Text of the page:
The foundations of the Royal Federation of Aero Clubs of Australia were laid on 28 October 1914, when a group of young officers of the newly formed Australian Flying Corps met at Point Cook, Victoria. They decided that an Australian Aero Club should be formed, to be affiliated to the Royal Aero Club in London. The Australian Aero Club was formally constituted on 9 April 1915.

The Australian Aero Club was pre-dated by the establishment of an aero club and glider school in Brisbane, claimed to be the first in Australia, and soon renamed the Queensland Aero Club. In 1911 an Australian Aero Club was reported in the Albury Banner and Wodonga Express, which referred to 'balloon pilots and aeroplanists'.

The first President of the formalized Australian Aero Club was Major H.A. Petre, who had been sent out from England to inaugurate a flying school for the Australian Government. He chose a location at Point Cook, near Melbourne. The first Secretary, and later President, was Captain T.W. White, later to become The Hon. Sir Thomas White, K.B.E., D.F.C., V.D., who served with honour in both World Wars and became Minister for Air and Civil Aviation in the Menzies Government.

Just days after Petre and White were appointed both left for India with the Australian Aviation Corps (AKA Australian Flying Corps). Further development of the Club was delayed by World War I. In 1919 individual sections of the Australian Aero Club were formed in Victoria (the Australian Aero Club, Victorian Section), New South Wales, Queensland and South Australia.

In March 1926 the national aero club movement was formalised under the name of the Australian Aero Club Federal Council. It consisted of representatives of the Victorian and New South Wales Clubs. South Australia joined in 1927, Queensland and Tasmania in 1928, and Western Australia in 1929. That year a new Constitution was adopted, and the name changed to the Associated Australian Aero Clubs. In 1948 the name changed to the Aero Club Federation of Australia, and during 1960 the prefix 'Royal' was granted by Her Majesty and the title Royal Federation of Aero Clubs of Australia was adopted.

The primary object of the Clubs was initially to advance the cause of aviation throughout the Commonwealth. Aerial pageants and air races, flying displays and public receptions for pioneer aviators at the end of historic flights were enormously well attended.

As war began to threaten again in the 1930s, the Clubs began to realise their defence potential. They made strong representations to the Federal Government for financial assistance to support pilot training at a reasonable cost to the individual. When war broke out in 1939 several of the larger Clubs were turned into elementary flying training schools and provided the instructors, aircraft and ground maintenance facilities to train cadet pilots for the RAAF. This left the RAAF to concentrate on intensive instructor training.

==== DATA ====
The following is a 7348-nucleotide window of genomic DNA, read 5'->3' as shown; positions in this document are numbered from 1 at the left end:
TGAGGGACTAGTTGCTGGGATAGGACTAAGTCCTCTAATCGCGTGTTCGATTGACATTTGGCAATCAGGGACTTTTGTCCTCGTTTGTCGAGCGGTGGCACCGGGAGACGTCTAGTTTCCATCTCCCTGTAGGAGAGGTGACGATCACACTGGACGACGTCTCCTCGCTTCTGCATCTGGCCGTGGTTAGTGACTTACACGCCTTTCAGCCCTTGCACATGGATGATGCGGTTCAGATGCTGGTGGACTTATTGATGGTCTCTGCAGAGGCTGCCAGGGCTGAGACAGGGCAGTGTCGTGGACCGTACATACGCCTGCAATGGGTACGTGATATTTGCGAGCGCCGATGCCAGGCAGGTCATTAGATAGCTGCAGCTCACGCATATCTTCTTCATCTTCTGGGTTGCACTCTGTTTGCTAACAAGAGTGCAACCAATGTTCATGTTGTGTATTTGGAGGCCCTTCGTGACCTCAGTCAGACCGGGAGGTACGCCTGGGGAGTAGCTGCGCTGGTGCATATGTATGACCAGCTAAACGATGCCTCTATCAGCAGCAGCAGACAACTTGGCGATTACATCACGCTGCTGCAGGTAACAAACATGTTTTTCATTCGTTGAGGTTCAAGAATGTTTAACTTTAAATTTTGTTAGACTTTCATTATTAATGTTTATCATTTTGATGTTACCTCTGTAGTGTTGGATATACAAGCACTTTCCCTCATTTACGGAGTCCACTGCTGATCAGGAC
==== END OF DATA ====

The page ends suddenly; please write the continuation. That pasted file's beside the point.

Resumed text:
After the war the Clubs trained National Service Air Training Corps Cadets, General Reservists, University Air Squadron Cadets and some Citizen Air Force Cadets. In later years the emphasis shifted from the training of pilots for defence purposes towards the training of commercial pilots for Australia's airlines, the rapidly expanding aerial agriculture industry and charter pilots. The RFACA introduced a low-cost scheme, the Airline Pilot Training Scheme, to fulfil these needs. Graduates are held in high regard by the airline industry.

Today a principal role of the RFACA is the representation of its members at Federal and State Government levels to encourage the establishment of training facilities and to promote the development of all aspects of private, sporting and recreational aviation.


Royal Federation of Aero Clubs of Australia website, accessed 21/4/2020.
Royal Victorian Aero Club website, accessed 21/4/2020.
AUSTRALIAN AERO CLUB. (1910, June 9). The Argus (Melbourne, Vic. : 1848 - 1957), p. 8. Retrieved April 21, 2020, from
AUSTRALIAN CORPS. (1911, January 10). The Argus (Melbourne, Vic. : 1848 - 1957), p. 8. Retrieved April 21, 2020, from
UNCLE ALF'S EXPERIMENT. (1911, October 13). The Albury Banner and Wodonga Express (NSW : 1873 - 1938), p. 11. Retrieved April 21, 2020, from
AUSTRALIAN AERO CLUB. (1915, April 12). The Age (Melbourne, Vic. : 1854 - 1954), p. 10. Retrieved April 21, 2020, from


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